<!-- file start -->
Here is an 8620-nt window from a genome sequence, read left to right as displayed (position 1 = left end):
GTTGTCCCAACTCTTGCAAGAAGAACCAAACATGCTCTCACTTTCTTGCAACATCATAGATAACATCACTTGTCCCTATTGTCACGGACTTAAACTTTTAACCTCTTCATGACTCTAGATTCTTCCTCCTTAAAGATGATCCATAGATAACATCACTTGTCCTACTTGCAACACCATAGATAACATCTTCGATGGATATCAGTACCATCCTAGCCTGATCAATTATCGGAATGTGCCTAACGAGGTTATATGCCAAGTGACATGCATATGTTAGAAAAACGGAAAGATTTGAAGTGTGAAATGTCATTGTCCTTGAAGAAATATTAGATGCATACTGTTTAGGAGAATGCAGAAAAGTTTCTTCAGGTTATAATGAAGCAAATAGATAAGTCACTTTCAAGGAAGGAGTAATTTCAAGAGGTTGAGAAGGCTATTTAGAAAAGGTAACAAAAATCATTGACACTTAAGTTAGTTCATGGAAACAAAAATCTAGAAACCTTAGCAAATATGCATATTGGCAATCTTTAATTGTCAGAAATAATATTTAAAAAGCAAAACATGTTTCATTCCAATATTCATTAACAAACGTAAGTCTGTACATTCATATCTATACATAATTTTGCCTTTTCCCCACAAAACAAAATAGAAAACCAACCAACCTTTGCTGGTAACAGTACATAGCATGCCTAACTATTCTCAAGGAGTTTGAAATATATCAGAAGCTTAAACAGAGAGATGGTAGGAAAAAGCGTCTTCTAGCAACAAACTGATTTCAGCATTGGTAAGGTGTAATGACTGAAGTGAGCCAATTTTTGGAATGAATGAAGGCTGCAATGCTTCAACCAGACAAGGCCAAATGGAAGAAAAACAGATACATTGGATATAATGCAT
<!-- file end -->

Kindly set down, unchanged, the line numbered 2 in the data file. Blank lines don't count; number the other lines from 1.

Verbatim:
GTTGTCCCAACTCTTGCAAGAAGAACCAAACATGCTCTCACTTTCTTGCAACATCATAGATAACATCACTTGTCCCTATTGTCACGGACTTAAACTTTTAACCTCTTCATGACTCTAGATTCTTCCTCCTTAAAGATGATCCATAGATAACATCACTTGTCCTACTTGCAACACCATAGATAACATCTTCGATGGATATCAGTACCATCCTAGCCTGATCAATTATCGGAATGTGCCTAACGAGGTTATATGCCAAGTGACATGCATATGTTAGAAAAACGGAAAGATTTGAAGTGTGAAATGTCATTGTCCTTGAAGAAATATTAGATGCATACTGTTTAGGAGAATGCAGAAAAGTTTCTTCAGGTTATAATGAAGCAAATAGATAAGTCACTTTCAAGGAAGGAGTAATTTCAAGAGGTTGAGAAGGCTATTTAGAAAAGGTAACAAAAATCATTGACACTTAAGTTAGTTCATGGAAACAAAAATCTAGAAACCTTAGCAAATATGCATATTGGCAATCTTTAATTGTCAGAAATAATATTTAAAAAGCAAAACATGTTTCATTCCAATATTCATTAACAAACGTAAGTCTGTACATTCATATCTATACATAATTTTGCCTTTTCCCCACAAAACAAAATAGAAAACCAACCAACCTTTGCTGGTAACAGTACATAGCATGCCTAACTATTCTCAAGGAGTTTGAAATATATCAGAAGCTTAAACAGAGAGATGGTAGGAAAAAGCGTCTTCTAGCAACAAACTGATTTCAGCATTGGTAAGGTGTAATGACTGAAGTGAGCCAATTTTTGGAATGAATGAAGGCTGCAATGCTTCAACCAGACAAGGCCAAATGGAAGAAAAACAGATACATTGGATATAATGCAT